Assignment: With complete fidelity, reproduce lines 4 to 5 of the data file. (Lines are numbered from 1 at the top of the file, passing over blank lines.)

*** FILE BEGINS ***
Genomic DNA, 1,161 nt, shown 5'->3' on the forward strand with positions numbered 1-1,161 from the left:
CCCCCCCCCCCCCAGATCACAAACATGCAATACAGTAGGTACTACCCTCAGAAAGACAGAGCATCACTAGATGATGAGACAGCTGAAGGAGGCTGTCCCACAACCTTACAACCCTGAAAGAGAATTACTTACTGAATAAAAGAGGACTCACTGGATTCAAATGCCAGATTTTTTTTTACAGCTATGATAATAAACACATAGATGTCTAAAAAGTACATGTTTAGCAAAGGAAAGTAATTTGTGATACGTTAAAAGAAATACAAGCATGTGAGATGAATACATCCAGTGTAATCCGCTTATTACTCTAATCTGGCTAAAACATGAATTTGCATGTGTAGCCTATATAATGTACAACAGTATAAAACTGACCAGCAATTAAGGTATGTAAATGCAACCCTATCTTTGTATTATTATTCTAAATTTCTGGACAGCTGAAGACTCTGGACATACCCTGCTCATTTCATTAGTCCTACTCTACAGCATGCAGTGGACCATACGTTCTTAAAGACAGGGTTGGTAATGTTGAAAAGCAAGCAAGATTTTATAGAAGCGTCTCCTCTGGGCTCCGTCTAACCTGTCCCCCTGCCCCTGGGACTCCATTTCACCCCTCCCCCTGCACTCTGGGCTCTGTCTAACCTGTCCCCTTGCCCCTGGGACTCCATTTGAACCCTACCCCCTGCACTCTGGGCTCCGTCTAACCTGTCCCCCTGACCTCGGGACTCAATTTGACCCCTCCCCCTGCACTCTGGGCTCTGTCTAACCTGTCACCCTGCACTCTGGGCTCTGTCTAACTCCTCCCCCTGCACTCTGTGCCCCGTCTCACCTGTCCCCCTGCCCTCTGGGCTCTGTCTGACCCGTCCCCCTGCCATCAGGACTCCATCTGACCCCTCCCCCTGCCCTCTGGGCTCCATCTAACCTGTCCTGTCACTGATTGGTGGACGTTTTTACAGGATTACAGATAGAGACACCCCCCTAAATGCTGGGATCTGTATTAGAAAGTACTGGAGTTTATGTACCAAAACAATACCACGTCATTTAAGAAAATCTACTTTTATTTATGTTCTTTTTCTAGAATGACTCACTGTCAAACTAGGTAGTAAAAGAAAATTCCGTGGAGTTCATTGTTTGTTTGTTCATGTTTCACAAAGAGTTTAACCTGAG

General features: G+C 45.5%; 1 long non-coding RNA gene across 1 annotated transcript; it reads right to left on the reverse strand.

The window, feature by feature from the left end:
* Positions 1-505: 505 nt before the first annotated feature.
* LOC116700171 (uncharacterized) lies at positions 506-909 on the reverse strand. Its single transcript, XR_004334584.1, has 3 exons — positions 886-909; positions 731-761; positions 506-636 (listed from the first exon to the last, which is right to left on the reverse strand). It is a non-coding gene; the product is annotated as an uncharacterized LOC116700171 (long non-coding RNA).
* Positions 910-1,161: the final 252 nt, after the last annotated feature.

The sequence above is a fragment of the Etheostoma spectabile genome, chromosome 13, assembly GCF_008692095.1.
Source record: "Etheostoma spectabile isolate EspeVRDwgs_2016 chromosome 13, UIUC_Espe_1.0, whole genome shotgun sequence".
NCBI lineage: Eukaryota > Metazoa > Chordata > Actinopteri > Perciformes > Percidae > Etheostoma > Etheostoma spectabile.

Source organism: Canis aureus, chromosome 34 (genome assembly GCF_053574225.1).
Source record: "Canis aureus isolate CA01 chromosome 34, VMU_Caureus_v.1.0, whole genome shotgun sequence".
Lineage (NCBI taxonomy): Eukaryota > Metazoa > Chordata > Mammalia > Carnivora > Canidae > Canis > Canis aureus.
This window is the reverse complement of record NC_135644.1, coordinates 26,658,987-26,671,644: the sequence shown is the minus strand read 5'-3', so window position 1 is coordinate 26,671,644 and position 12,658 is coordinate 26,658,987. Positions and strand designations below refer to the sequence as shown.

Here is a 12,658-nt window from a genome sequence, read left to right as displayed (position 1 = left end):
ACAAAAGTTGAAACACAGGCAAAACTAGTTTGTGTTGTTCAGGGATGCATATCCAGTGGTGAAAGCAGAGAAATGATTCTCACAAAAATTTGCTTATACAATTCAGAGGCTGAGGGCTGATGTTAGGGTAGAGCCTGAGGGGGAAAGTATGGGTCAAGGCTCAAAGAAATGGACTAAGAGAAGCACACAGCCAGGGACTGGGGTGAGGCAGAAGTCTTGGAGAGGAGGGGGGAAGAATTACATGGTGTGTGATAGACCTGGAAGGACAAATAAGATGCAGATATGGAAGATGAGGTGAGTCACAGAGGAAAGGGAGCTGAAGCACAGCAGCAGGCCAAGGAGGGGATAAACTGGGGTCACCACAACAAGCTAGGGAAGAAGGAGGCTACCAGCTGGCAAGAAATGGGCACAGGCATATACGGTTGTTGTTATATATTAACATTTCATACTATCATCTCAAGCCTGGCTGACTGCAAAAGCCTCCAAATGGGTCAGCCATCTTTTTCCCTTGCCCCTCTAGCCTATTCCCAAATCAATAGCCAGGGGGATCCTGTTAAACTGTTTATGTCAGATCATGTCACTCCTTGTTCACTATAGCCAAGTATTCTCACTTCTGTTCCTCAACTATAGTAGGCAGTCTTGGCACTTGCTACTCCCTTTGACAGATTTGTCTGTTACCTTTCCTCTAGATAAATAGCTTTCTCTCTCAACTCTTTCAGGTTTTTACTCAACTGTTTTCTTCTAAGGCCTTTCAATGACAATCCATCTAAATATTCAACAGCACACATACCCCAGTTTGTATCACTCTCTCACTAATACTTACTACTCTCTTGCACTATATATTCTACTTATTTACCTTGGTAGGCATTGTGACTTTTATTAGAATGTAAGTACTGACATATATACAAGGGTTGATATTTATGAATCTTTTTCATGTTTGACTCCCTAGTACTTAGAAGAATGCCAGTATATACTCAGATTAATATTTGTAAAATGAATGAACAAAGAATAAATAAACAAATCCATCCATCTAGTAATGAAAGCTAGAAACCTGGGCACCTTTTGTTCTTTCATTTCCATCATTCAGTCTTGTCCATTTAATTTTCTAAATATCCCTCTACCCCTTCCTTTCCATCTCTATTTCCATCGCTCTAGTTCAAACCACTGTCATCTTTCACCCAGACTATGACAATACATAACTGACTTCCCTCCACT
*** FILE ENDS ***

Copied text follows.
The window, feature by feature from the left end:
* Positions 1-505: 505 nt before the first annotated feature.